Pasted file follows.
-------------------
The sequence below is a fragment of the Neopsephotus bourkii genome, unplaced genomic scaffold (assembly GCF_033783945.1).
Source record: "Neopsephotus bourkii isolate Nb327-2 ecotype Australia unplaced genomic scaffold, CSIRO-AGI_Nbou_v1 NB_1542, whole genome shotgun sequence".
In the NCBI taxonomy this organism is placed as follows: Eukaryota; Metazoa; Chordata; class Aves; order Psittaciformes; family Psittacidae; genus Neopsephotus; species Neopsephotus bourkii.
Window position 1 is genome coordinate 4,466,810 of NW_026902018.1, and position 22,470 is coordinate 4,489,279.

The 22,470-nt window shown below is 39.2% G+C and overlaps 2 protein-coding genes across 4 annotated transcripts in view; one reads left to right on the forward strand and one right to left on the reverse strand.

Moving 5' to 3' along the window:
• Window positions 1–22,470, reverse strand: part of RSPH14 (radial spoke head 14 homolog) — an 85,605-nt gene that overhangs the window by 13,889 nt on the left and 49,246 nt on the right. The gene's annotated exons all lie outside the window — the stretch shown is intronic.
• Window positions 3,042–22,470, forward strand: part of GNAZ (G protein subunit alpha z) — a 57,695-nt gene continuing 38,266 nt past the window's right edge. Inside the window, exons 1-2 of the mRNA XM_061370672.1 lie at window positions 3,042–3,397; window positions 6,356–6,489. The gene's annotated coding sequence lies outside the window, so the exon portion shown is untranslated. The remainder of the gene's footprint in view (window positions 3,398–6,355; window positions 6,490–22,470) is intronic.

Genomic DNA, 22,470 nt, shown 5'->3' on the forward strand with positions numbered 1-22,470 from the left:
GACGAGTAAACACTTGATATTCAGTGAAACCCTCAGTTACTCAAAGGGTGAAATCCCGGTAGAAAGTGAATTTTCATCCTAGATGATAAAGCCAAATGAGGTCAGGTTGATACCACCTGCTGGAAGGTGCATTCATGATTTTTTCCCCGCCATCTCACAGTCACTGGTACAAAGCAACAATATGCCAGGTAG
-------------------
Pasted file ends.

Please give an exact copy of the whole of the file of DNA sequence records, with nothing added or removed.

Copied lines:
The sequence below is a fragment of the Neopsephotus bourkii genome, unplaced genomic scaffold (assembly GCF_033783945.1).
Source record: "Neopsephotus bourkii isolate Nb327-2 ecotype Australia unplaced genomic scaffold, CSIRO-AGI_Nbou_v1 NB_1542, whole genome shotgun sequence".
In the NCBI taxonomy this organism is placed as follows: Eukaryota; Metazoa; Chordata; class Aves; order Psittaciformes; family Psittacidae; genus Neopsephotus; species Neopsephotus bourkii.
Window position 1 is genome coordinate 4,466,810 of NW_026902018.1, and position 22,470 is coordinate 4,489,279.

The 22,470-nt window shown below is 39.2% G+C and overlaps 2 protein-coding genes across 4 annotated transcripts in view; one reads left to right on the forward strand and one right to left on the reverse strand.

Moving 5' to 3' along the window:
• Window positions 1–22,470, reverse strand: part of RSPH14 (radial spoke head 14 homolog) — an 85,605-nt gene that overhangs the window by 13,889 nt on the left and 49,246 nt on the right. The gene's annotated exons all lie outside the window — the stretch shown is intronic.
• Window positions 3,042–22,470, forward strand: part of GNAZ (G protein subunit alpha z) — a 57,695-nt gene continuing 38,266 nt past the window's right edge. Inside the window, exons 1-2 of the mRNA XM_061370672.1 lie at window positions 3,042–3,397; window positions 6,356–6,489. The gene's annotated coding sequence lies outside the window, so the exon portion shown is untranslated. The remainder of the gene's footprint in view (window positions 3,398–6,355; window positions 6,490–22,470) is intronic.

Genomic DNA, 22,470 nt, shown 5'->3' on the forward strand with positions numbered 1-22,470 from the left:
GACGAGTAAACACTTGATATTCAGTGAAACCCTCAGTTACTCAAAGGGTGAAATCCCGGTAGAAAGTGAATTTTCATCCTAGATGATAAAGCCAAATGAGGTCAGGTTGATACCACCTGCTGGAAGGTGCATTCATGATTTTTTCCCCGCCATCTCACAGTCACTGGTACAAAGCAACAATATGCCAGGTAG